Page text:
Just before the South Forsyth wrestling end-of-season banquet in February, assistant coach Mike Beckley told the War Eagles he had decided to retire from coaching after 21 years. His youngest was about to enter high school. It felt like the perfect time to step away.
Beckley was looking forward to enjoying a Thanksgiving and Christmas break uninterrupted by a wrestling tournament.
"Wrestling destroys that kind of stuff," Beckley said.
But there he was this past Saturday with a short-handed South squad at the NG3 Duals at Archer High School. Missing five wrestlers because of injuries or illness, the War Eagles went 1-3.
Beckley was looking on the bright side Wednesday at practice. The wrestlers who did compete did well. Sam Ranta and Harrison Young went 4-0, while Charlie Ranta, Jackson Baraff and Christian Jimeniz went 3-1. Two of the team’s three losses were by a combined five points.
"I was surprised when I looked at the scorebook at how well we did," Beckley said.
South was dealt the ultimate surprise in June when second-year head coach Danny Sinnott left to take the same position at Collins Hill in Gwinnett County. The fit was natural: Sinnott lives less than two miles from the Suwanee school, and he and his wife were expecting their first child at the time. Plus, Collins Hill has become one of the premier wrestling programs in the state, winning seven traditional and five dual state championships since 2002.
But it was crushing news. Sinnott’s impact on South wrestling was evident. Participation in the varsity and youth programs was up. More wrestlers were qualifying for state. A second-place finish at county and third-place finish in Region 6-AAAAAA last season seemed like more proof that Sinnott was building South into a viable contender.
"It was of course difficult, but we all understood the decision that coach Sinnott had to make," Young said. "It was hard to see him leave, but we understood why he had to leave."
By then, Beckley was gone too. The War Eagles program was rudderless.
"The uncertainty was the worst part," Young said.
And yet as South’s administration conducted its coaching search, the War Eagles continued with the summer program Sinnott laid out. Young said that, with the help of assistant coach Scott Tanner, participation at summer practices was strong. Wrestlers entered summer tournaments like the Super 32 and trained at TWA in Lawrenceville or The Compound in Buford.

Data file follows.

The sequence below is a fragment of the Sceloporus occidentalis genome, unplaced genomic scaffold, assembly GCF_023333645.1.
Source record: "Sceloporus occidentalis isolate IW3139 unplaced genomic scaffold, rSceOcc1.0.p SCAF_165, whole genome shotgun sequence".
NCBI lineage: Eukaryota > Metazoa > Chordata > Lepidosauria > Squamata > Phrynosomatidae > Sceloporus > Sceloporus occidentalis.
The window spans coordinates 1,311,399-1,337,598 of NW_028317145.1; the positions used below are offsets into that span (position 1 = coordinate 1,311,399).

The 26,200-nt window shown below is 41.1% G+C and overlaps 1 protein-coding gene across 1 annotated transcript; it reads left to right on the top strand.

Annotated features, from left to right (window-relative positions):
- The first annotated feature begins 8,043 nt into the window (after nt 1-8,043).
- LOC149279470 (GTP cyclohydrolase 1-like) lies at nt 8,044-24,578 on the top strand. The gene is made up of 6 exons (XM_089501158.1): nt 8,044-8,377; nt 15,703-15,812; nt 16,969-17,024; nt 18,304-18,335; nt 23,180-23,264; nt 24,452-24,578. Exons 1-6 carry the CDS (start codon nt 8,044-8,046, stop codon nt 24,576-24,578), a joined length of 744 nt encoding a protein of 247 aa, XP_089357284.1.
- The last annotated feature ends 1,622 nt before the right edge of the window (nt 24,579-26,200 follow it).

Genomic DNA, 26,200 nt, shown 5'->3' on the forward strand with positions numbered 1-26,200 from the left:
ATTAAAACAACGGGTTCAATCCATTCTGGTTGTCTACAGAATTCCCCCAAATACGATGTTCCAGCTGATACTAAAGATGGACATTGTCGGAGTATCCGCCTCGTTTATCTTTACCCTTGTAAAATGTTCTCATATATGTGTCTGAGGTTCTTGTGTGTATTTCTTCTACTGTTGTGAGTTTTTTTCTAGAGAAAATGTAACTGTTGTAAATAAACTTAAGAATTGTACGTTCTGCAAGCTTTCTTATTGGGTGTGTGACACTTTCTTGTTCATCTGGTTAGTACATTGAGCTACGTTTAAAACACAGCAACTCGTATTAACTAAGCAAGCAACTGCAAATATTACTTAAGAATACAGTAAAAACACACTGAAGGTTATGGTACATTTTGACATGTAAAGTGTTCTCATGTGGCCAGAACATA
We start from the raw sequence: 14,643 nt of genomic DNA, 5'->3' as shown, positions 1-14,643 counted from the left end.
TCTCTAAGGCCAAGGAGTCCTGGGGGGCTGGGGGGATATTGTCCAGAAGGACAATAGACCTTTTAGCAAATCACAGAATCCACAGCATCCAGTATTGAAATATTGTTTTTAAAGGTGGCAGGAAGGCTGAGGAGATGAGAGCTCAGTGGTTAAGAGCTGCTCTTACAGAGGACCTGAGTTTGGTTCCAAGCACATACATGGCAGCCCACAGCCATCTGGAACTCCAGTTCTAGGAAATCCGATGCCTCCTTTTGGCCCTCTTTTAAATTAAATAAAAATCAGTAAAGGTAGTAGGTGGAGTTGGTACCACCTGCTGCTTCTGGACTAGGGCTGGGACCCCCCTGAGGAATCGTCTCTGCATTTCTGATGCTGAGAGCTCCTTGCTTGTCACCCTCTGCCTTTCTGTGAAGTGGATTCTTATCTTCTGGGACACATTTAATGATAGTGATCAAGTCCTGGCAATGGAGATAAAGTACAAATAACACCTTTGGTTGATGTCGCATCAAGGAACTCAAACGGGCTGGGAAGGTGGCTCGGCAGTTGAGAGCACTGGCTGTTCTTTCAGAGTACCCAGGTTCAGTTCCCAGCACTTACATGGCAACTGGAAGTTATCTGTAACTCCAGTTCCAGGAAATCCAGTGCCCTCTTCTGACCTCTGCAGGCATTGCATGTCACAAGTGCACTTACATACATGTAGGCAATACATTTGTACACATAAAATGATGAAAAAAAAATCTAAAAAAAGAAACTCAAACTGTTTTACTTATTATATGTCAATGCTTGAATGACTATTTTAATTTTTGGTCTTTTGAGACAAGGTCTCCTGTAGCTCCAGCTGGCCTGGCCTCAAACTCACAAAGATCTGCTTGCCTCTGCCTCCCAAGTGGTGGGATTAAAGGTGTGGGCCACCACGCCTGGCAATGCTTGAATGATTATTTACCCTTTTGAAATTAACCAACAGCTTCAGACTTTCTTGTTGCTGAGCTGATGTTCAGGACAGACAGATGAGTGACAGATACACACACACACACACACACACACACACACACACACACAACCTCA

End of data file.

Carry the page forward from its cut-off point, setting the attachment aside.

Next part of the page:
"I think they really hung together to do the summer workouts without even having a head coach," Beckley said.
Just before the school year started, South thought it had a decision made on a new head coach with someone from out of state. Complications arose, the hire couldn’t be made and South was back to the beginning.
So it called on Beckley, a familiar name. He was South’s head coach from 1999-2004 after head coaching stints at Norcross and North Springs. In his last season, the War Eagles finished fourth in Class AAAA at the State Duals.
He’s helped South continue to build on the momentum Sinnott seemed to be establishing. Beckley brought in first-year assistant coach Chris Wilson from Mill Creek and kept Tanner on staff. The War Eagles are 12-5 in duals this season with impressive individual starts from Sam Ranta (16-1 at 106), Charlie Ranta (15-2 at 113), Jackson Baraff (15-2 at 132), Brennan McCrumm (12-5 at 160) and Young (15-1 at 195).
"A lot of credit goes to coach Sinnott for bringing that championship attitude to the team," Young said, "but I feel like the current coaching staff and the wrestlers, especially, are keeping it strong."
South feels stable again after an offseason dominated by surprise.
Now, it hopes it can pull off a surprise at this Saturday’s Forsyth County Championships at Forsyth Central where defending champion North Forsyth and Lambert are the favorites.
"I think we have a shot at winning county this year," Young said. "We’ve just got to go out and wrestle hard every match and see what happens."